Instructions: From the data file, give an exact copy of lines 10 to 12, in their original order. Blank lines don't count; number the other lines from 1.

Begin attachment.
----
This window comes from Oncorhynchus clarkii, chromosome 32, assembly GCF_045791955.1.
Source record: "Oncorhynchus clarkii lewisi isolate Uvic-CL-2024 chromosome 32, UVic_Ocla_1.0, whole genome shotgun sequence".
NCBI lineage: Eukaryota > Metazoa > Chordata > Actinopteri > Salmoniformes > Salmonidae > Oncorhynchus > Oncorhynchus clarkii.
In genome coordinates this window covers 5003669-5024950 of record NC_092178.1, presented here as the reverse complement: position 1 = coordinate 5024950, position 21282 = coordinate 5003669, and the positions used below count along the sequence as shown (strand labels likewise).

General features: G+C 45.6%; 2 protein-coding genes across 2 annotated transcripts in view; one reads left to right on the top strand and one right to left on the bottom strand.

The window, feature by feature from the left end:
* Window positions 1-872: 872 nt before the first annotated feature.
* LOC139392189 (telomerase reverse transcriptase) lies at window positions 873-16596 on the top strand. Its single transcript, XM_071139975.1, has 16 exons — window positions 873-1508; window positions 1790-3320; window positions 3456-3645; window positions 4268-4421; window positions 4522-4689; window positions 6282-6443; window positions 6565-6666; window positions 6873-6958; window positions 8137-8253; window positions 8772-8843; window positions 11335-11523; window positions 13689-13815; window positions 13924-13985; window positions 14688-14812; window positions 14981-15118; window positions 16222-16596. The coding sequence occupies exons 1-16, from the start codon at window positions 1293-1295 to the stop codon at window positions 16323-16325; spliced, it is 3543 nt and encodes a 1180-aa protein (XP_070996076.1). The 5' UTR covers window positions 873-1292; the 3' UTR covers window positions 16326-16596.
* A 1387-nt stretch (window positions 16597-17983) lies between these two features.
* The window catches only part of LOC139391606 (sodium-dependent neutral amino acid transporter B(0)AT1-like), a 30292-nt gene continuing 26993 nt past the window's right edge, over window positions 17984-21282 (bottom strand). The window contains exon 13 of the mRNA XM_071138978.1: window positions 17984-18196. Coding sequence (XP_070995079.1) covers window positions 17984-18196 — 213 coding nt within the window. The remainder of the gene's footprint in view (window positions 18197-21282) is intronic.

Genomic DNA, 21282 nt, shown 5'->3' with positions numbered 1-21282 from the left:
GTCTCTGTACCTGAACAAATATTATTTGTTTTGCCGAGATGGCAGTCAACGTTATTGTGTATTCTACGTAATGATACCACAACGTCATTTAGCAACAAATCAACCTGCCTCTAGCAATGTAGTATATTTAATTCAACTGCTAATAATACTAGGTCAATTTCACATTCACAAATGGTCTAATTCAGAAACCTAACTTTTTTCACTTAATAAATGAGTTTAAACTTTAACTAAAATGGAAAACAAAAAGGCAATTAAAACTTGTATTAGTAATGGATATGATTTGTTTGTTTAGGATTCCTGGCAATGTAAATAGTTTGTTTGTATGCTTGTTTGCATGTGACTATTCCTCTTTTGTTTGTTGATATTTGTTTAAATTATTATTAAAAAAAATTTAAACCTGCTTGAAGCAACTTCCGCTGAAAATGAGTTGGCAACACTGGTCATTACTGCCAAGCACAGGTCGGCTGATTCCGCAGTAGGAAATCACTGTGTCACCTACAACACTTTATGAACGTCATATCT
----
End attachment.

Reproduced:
* The window catches only part of LOC139391606 (sodium-dependent neutral amino acid transporter B(0)AT1-like), a 30292-nt gene continuing 26993 nt past the window's right edge, over window positions 17984-21282 (bottom strand). The window contains exon 13 of the mRNA XM_071138978.1: window positions 17984-18196. Coding sequence (XP_070995079.1) covers window positions 17984-18196 — 213 coding nt within the window. The remainder of the gene's footprint in view (window positions 18197-21282) is intronic.

Genomic DNA, 21282 nt, shown 5'->3' with positions numbered 1-21282 from the left:
GTCTCTGTACCTGAACAAATATTATTTGTTTTGCCGAGATGGCAGTCAACGTTATTGTGTATTCTACGTAATGATACCACAACGTCATTTAGCAACAAATCAACCTGCCTCTAGCAATGTAGTATATTTAATTCAACTGCTAATAATACTAGGTCAATTTCACATTCACAAATGGTCTAATTCAGAAACCTAACTTTTTTCACTTAATAAATGAGTTTAAACTTTAACTAAAATGGAAAACAAAAAGGCAATTAAAACTTGTATTAGTAATGGATATGATTTGTTTGTTTAGGATTCCTGGCAATGTAAATAGTTTGTTTGTATGCTTGTTTGCATGTGACTATTCCTCTTTTGTTTGTTGATATTTGTTTAAATTATTATTAAAAAAAATTTAAACCTGCTTGAAGCAACTTCCGCTGAAAATGAGTTGGCAACACTGGTCATTACTGCCAAGCACAGGTCGGCTGATTCCGCAGTAGGAAATCACTGTGTCACCTACAACACTTTATGAACGTCATATCT